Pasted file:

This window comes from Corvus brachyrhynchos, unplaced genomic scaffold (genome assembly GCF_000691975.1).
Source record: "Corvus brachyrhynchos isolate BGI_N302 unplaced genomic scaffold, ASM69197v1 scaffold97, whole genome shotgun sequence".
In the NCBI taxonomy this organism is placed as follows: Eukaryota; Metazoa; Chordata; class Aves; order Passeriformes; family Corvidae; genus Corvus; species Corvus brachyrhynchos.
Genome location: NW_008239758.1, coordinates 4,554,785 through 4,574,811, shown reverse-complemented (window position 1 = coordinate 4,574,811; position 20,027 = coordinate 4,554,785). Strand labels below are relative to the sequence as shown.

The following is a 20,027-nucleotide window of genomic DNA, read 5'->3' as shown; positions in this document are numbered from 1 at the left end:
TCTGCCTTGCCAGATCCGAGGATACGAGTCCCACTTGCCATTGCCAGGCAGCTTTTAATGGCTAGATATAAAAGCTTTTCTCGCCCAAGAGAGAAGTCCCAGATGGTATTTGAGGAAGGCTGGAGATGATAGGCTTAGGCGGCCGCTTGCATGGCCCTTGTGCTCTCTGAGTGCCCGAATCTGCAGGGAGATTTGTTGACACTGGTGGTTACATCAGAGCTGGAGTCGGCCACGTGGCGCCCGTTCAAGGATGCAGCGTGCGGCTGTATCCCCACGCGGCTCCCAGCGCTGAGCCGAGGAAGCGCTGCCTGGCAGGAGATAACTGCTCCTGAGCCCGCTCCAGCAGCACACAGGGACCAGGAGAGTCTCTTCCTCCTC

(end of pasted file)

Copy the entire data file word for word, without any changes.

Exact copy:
This window comes from Corvus brachyrhynchos, unplaced genomic scaffold (genome assembly GCF_000691975.1).
Source record: "Corvus brachyrhynchos isolate BGI_N302 unplaced genomic scaffold, ASM69197v1 scaffold97, whole genome shotgun sequence".
In the NCBI taxonomy this organism is placed as follows: Eukaryota; Metazoa; Chordata; class Aves; order Passeriformes; family Corvidae; genus Corvus; species Corvus brachyrhynchos.
Genome location: NW_008239758.1, coordinates 4,554,785 through 4,574,811, shown reverse-complemented (window position 1 = coordinate 4,574,811; position 20,027 = coordinate 4,554,785). Strand labels below are relative to the sequence as shown.

The following is a 20,027-nucleotide window of genomic DNA, read 5'->3' as shown; positions in this document are numbered from 1 at the left end:
TCTGCCTTGCCAGATCCGAGGATACGAGTCCCACTTGCCATTGCCAGGCAGCTTTTAATGGCTAGATATAAAAGCTTTTCTCGCCCAAGAGAGAAGTCCCAGATGGTATTTGAGGAAGGCTGGAGATGATAGGCTTAGGCGGCCGCTTGCATGGCCCTTGTGCTCTCTGAGTGCCCGAATCTGCAGGGAGATTTGTTGACACTGGTGGTTACATCAGAGCTGGAGTCGGCCACGTGGCGCCCGTTCAAGGATGCAGCGTGCGGCTGTATCCCCACGCGGCTCCCAGCGCTGAGCCGAGGAAGCGCTGCCTGGCAGGAGATAACTGCTCCTGAGCCCGCTCCAGCAGCACACAGGGACCAGGAGAGTCTCTTCCTCCTC